Jenny teaches a wide variety of workshops, both independently and for major organisations such as The Society of Authors, Lapidus and The Arvon Foundation. Her articles about writing have appeared in Mslexia, Writers’ Forum, The Author and Writing Magazine, where she currently has a monthly column, Free-Range Writing Through the Year. Her books are currently their sign-up offer for new subscribers.
Probably my favourite interview is with Sue Grafton, because she captures the edgy nature of dreams and creative work, the ‘sense of jeopardy’ that comes with handing yourself over completely to the inner world of imagination. She describes the feeling of something mystical powering the writing process. Like me, she does not believe that all dreams have psychological meaning, but engages with them as pure imaginal substance.
I love the way Stephen King compares his writing process with dreaming. He talks about his preparations for writing being like a bedtime ritual; entering into writing feels like falling asleep to the world, and finishing feels like emerging from the dream state in the morning.
Maya Angelou talks about the small mind and the large mind, which is very much my experience of dreaming and writing. They both take you into worlds without limits, and add a new dimension to waking life that makes it feel much bigger.
The whole book is full of great writerly chat, and it’s one you can dip in and out of if you’re busy, though I have to say I was so gripped I read it all in one go on a sunny day in London, sitting on park benches and in cafes.
Most of these thoughtful essays address the problem specifically, with many of the authors saying they send the relevant pages to anyone mentioned by name before they go to publication.
Several say that if the person had any objection to being named they would either disguise their identity or omit the passages concerned altogether. Others say they make the judgement on a case-by-case basis.
I like this approach from Sue Monk Kidd:
'Whenever I use someone’s name or reference them, I send them the relevant page or pages of the manuscript before turning the book in. They are usually close friends or family members. I tell them, ‘This is what I’m saying; if you have problems with it, let’s talk about it. I won’t necessarily change the content, but I’ll change your name.'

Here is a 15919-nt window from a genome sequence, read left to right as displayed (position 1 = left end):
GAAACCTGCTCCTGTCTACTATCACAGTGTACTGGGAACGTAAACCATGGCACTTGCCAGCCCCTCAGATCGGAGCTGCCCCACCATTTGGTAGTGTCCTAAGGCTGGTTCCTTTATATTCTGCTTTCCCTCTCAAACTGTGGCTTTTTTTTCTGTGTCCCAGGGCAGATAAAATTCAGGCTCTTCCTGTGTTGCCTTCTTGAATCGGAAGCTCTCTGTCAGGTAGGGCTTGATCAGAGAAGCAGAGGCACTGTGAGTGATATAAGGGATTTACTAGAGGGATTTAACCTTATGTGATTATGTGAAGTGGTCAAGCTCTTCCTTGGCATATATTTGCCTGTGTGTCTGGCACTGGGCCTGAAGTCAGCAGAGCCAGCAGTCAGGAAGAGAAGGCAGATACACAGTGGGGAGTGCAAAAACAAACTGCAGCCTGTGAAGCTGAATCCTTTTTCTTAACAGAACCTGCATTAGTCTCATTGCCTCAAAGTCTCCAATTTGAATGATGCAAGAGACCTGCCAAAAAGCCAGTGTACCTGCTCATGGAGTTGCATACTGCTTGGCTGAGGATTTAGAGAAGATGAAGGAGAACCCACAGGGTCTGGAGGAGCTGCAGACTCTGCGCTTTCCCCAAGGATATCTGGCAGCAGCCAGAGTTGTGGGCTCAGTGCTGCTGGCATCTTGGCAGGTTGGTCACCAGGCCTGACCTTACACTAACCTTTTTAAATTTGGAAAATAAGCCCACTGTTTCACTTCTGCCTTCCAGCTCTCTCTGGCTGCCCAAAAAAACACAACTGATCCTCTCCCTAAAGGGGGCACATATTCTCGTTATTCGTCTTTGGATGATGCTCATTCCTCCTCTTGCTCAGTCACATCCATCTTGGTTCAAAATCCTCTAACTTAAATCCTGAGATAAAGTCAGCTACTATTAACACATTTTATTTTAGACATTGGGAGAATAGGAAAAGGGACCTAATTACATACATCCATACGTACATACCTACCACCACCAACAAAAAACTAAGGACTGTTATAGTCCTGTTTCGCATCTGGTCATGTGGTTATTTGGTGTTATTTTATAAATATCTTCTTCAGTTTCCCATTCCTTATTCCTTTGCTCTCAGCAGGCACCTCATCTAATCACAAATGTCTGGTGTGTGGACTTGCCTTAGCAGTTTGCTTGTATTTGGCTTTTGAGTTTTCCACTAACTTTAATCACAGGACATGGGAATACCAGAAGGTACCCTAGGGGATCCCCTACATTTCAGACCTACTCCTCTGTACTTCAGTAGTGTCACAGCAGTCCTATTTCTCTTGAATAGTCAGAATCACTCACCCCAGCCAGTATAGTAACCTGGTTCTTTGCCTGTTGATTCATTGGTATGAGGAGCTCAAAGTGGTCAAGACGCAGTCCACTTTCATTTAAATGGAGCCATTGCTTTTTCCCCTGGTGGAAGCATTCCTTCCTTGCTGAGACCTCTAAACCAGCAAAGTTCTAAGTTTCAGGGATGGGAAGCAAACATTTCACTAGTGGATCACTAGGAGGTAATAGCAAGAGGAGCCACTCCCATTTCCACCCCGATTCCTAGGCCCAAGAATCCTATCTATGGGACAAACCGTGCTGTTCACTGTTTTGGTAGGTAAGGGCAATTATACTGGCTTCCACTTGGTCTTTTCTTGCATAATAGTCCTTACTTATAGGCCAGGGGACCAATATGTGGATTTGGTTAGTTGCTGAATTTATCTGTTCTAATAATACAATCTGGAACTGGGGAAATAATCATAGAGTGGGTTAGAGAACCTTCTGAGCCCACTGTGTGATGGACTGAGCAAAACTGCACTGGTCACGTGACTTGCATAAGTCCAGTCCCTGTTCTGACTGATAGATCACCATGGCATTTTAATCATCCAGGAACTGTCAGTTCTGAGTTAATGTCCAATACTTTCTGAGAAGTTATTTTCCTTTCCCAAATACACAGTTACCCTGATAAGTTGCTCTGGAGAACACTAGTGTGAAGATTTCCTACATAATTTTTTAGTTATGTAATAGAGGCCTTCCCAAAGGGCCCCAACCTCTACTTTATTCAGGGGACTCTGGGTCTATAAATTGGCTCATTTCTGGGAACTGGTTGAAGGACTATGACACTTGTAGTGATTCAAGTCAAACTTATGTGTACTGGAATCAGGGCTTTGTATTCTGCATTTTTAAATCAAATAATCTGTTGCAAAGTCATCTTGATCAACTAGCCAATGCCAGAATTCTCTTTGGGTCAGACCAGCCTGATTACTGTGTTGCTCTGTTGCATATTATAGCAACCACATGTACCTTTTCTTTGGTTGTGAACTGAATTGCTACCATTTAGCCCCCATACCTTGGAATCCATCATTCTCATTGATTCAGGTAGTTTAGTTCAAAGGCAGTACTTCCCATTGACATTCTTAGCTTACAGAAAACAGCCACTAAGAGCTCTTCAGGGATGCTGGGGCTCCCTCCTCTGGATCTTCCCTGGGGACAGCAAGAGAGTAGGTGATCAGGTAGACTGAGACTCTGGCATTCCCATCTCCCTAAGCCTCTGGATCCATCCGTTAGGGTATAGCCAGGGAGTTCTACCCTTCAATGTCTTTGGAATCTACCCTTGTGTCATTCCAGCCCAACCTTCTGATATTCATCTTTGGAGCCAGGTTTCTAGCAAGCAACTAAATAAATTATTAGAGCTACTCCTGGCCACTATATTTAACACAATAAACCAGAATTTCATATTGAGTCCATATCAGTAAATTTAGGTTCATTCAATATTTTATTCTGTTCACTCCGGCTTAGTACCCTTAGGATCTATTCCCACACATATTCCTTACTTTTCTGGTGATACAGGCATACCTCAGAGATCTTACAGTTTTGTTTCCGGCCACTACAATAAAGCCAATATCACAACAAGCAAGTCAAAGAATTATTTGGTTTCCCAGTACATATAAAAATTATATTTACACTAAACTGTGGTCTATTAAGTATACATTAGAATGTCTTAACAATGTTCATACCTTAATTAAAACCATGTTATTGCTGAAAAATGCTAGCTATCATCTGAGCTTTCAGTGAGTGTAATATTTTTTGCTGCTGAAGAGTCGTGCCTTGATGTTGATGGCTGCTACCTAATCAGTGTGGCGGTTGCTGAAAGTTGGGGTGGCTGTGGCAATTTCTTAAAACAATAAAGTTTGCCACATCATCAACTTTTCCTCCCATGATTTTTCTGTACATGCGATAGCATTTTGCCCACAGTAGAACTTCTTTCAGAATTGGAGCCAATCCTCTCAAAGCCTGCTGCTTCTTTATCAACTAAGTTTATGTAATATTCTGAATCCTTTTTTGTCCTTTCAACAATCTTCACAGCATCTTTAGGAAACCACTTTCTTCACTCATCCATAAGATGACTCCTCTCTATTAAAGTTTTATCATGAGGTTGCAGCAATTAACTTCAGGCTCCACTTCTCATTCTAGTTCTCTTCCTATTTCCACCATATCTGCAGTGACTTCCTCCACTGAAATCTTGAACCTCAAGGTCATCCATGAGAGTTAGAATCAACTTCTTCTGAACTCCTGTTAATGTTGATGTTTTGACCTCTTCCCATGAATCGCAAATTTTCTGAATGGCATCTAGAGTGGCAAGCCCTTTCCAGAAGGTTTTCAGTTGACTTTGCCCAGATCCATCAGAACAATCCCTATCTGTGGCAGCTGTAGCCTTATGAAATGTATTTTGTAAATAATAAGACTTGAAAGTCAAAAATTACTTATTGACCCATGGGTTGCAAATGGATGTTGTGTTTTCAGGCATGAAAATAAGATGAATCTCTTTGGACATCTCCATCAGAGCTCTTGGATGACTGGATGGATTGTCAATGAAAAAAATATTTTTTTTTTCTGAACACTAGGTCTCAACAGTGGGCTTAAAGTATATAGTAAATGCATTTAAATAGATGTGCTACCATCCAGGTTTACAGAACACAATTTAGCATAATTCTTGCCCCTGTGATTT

I think a definite upside to sending the manuscript to anyone you’ve mentioned would be that there wouldn’t be any surprises – you’d have had the discussion before you decide how to proceed. No surprises for the person who is mentioned and none for the author either: several of these essays mention the experience of expecting someone to find a particular thing intrusive and finding they’re fine with that, but have taken serious umbrage about something else the memoirist never dreamed might be problematic.
Related to the question of whether it’s OK to expose other people in telling your own story is the question of why we want to write the memoir at all. The point is made that since memoirs pretty much always risk hurting people, what could make that a risk worth taking?
The most common reason the writers here give is the desire to help or inspire other people who may be experiencing something similar to what they have lived through.
'How can I make my writing better, deeper, truer? Is it true to my voice and my vision? Questions like that often consumed me. They were vital; they still are. But as I got older, the point was not only how I served my work; it was about what my work served.' Sue Monk Kidd
Those are my big takeaways from this book, but there’s so much in it that I’m sure anyone who’s thinking about writing memoir will find the answers to their own questions here.